• Quality development standards which could include the provision of sidewalks, street trees, site and individual lot landscaping, quality and variety of architectural design, garage orientation and hardscaped driveways. MEDIUM-HIGH DENSITY RESIDENTIAL - Density: Minimum 4.0 to 8.0 dwellings per acre (Equivalent Zoning: R-7 Updated; R-9 Updated; R-TH Updated; R-MF Updated; New R Categories). The following uses are appropriate: • Various residential types including, but not limited to, single family, two-family, zero lot line, townhouse, condominium and multifamily dwellings. Projects should be developed at the minimum densities suggested for this land use category. HIGH DENSITY RESIDENTIAL - Density: Minimum 8.0 to 12.0 dwellings per acre ( Equivalent Zoning: R-TH Updated; R-MF Updated; New R Categories). The following uses are appropriate: • Various residential types including, but not limited to, townhouse, condominium and multifamily dwellings. Projects should be developed at the minimum densities suggested for this land use category. NEIGHBORHOOD OFFICE (Not all potential sites identified on Land Use Plan Map)- Equivalent Zoning: O-1; O-2 Limited). The following uses are appropriate: • Professional and administrative offices or similar uses. Typical uses could include doctor’s, lawyer’s, accountant’s and real estate offices. CORPORATE OFFICE (Equivalent Zoning: O-2). The following uses are appropriate: • Professional and administrative offices or similar uses. Typical uses could include corporate headquarters, lawyer’s, accountant’s and real estate offices; medical laboratories; and colleges. The size of individual offices is typically larger than that found in a Neighborhood Office area; and • Under certain circumstances, within larger tracts developed for office uses, integrated supporting retail and service uses. CONVENIENCE BUSINESS (Not all potential sites identified on Land Use Plan Map) (Equivalent Zoning: C-1). The following uses are appropriate: • Limited retail and personal services located near residential neighborhoods; in areas shown on the Land Use Plan for Rural Residential/Agricultural and Residential Agricultural; or within new subdivisions. Uses should be limited to those that attract customers residing in proximity to the area. Typical uses could include convenience stores, drug stores, restaurants or other uses that primarily serve residents’ daily needs. NEIGHBORHOOD BUSINESS (Equivalent Zoning: C-2). The following uses are appropriate: • Commercial uses that serve neighborhoodwide trade areas. Such uses generally attract customers residing in neighborhoods within a small geographical area. The size of individual stores is typically larger than that found in a Convenience Business area; and uses are located completely within an enclosed building. Typical uses could include grocery stores, clothing stores, medical clinics, hardware stores, restaurants or other uses that primarily serve weekly or bi-weekly household needs. COMMUNITY BUSINESS (Equivalent Zoning: C-3). The following uses are appropriate: • Commercial uses that serve communitywide trade areas. Such uses generally attract customers living or working within an approximate radius of 10 miles. Typical uses could include large grocery stores, department stores, home centers, limited repair services or other uses that provide goods and services that are purchased on a less frequent basis than those uses in Convenience or Neighborhood Business areas. Limited outside storage and display may occur as accessory to the primary uses. COMMUNITY MIXED USE (Equivalent Zoning: New C-3 Mixed Use Category; TND Updated). The following uses are appropriate: • Integrated mixture of concentrated commercial and higher density residential uses with public spaces, located on tracts having sufficient size to accommodate such mixtures. The majority of uses within these developments should be commercial and office. Residential uses should be developed in conjunction with the non-residential uses. The residential component of each project should be developed at, or exceeding, the maximum densities suggested for the High Density Residential areas. These mixed use areas are generally located at the intersection of arterial roads.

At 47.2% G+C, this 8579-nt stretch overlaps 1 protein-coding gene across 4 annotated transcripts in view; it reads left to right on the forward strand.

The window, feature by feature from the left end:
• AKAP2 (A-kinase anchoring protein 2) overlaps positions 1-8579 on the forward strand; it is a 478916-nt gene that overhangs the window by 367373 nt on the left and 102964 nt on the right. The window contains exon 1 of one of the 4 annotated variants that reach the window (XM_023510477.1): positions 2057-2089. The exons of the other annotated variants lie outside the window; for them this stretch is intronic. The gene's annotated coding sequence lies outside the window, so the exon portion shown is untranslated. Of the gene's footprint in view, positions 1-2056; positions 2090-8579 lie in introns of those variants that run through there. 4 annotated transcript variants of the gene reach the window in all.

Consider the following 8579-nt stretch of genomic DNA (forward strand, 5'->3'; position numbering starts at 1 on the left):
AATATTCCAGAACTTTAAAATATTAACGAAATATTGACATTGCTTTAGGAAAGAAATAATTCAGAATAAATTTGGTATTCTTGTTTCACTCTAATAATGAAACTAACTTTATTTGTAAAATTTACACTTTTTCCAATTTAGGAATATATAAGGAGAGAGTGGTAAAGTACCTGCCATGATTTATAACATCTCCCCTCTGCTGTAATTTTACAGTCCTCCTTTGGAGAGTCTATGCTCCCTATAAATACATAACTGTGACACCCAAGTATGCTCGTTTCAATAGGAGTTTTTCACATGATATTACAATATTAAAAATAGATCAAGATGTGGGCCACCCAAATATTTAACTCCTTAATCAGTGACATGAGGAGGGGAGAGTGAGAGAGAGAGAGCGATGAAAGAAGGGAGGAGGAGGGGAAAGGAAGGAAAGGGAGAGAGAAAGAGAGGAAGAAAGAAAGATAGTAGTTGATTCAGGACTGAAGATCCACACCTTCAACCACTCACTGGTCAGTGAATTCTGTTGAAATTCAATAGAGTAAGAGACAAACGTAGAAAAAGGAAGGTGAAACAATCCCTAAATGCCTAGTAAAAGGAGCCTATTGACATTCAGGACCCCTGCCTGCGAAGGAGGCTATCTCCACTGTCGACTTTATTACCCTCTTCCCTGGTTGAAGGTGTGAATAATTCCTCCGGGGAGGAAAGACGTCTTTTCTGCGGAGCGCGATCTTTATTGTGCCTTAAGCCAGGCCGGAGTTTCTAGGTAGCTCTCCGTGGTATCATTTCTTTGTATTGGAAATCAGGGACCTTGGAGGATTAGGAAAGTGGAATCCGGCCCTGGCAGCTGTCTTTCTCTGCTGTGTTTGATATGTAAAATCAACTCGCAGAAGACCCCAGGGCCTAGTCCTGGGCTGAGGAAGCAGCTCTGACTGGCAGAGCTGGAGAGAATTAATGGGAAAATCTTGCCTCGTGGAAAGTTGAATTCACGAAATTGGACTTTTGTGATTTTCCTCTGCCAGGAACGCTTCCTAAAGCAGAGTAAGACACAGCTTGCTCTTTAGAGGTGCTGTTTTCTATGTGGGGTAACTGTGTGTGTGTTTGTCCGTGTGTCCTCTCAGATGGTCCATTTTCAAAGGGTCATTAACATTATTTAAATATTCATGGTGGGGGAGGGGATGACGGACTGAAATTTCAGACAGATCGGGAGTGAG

• Commercial uses are those that serve community-wide trade areas. Such uses generally attract customers living or working within an approximate radius of 10 miles. Typical uses could include large grocery stores, department stores, home centers, limited repair services or other uses that provide goods and services that are purchased on a less frequent basis than those uses in Convenience or